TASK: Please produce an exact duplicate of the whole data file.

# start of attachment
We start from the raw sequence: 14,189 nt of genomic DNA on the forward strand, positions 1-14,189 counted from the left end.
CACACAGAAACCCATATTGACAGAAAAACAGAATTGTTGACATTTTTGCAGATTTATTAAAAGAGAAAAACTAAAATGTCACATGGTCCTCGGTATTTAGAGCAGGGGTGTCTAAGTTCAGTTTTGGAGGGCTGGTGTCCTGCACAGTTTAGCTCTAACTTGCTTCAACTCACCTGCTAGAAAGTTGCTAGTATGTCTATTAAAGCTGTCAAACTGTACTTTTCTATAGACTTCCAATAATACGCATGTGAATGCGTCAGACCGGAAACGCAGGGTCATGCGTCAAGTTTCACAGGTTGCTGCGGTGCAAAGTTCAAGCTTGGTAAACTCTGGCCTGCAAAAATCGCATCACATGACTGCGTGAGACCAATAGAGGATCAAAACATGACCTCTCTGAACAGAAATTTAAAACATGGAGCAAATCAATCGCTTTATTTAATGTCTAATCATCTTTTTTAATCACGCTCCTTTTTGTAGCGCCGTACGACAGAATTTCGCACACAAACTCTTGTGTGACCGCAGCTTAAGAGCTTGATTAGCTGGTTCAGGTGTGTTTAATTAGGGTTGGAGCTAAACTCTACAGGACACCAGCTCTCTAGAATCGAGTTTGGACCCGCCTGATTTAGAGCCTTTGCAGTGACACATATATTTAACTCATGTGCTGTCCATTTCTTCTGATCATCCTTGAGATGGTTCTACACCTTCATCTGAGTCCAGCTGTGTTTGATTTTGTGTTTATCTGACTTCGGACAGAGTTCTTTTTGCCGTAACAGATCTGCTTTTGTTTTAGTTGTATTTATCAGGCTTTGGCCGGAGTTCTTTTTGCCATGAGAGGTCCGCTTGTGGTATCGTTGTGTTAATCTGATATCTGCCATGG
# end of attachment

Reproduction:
We start from the raw sequence: 14,189 nt of genomic DNA on the forward strand, positions 1-14,189 counted from the left end.
CACACAGAAACCCATATTGACAGAAAAACAGAATTGTTGACATTTTTGCAGATTTATTAAAAGAGAAAAACTAAAATGTCACATGGTCCTCGGTATTTAGAGCAGGGGTGTCTAAGTTCAGTTTTGGAGGGCTGGTGTCCTGCACAGTTTAGCTCTAACTTGCTTCAACTCACCTGCTAGAAAGTTGCTAGTATGTCTATTAAAGCTGTCAAACTGTACTTTTCTATAGACTTCCAATAATACGCATGTGAATGCGTCAGACCGGAAACGCAGGGTCATGCGTCAAGTTTCACAGGTTGCTGCGGTGCAAAGTTCAAGCTTGGTAAACTCTGGCCTGCAAAAATCGCATCACATGACTGCGTGAGACCAATAGAGGATCAAAACATGACCTCTCTGAACAGAAATTTAAAACATGGAGCAAATCAATCGCTTTATTTAATGTCTAATCATCTTTTTTAATCACGCTCCTTTTTGTAGCGCCGTACGACAGAATTTCGCACACAAACTCTTGTGTGACCGCAGCTTAAGAGCTTGATTAGCTGGTTCAGGTGTGTTTAATTAGGGTTGGAGCTAAACTCTACAGGACACCAGCTCTCTAGAATCGAGTTTGGACCCGCCTGATTTAGAGCCTTTGCAGTGACACATATATTTAACTCATGTGCTGTCCATTTCTTCTGATCATCCTTGAGATGGTTCTACACCTTCATCTGAGTCCAGCTGTGTTTGATTTTGTGTTTATCTGACTTCGGACAGAGTTCTTTTTGCCGTAACAGATCTGCTTTTGTTTTAGTTGTATTTATCAGGCTTTGGCCGGAGTTCTTTTTGCCATGAGAGGTCCGCTTGTGGTATCGTTGTGTTAATCTGATATCTGCCATGG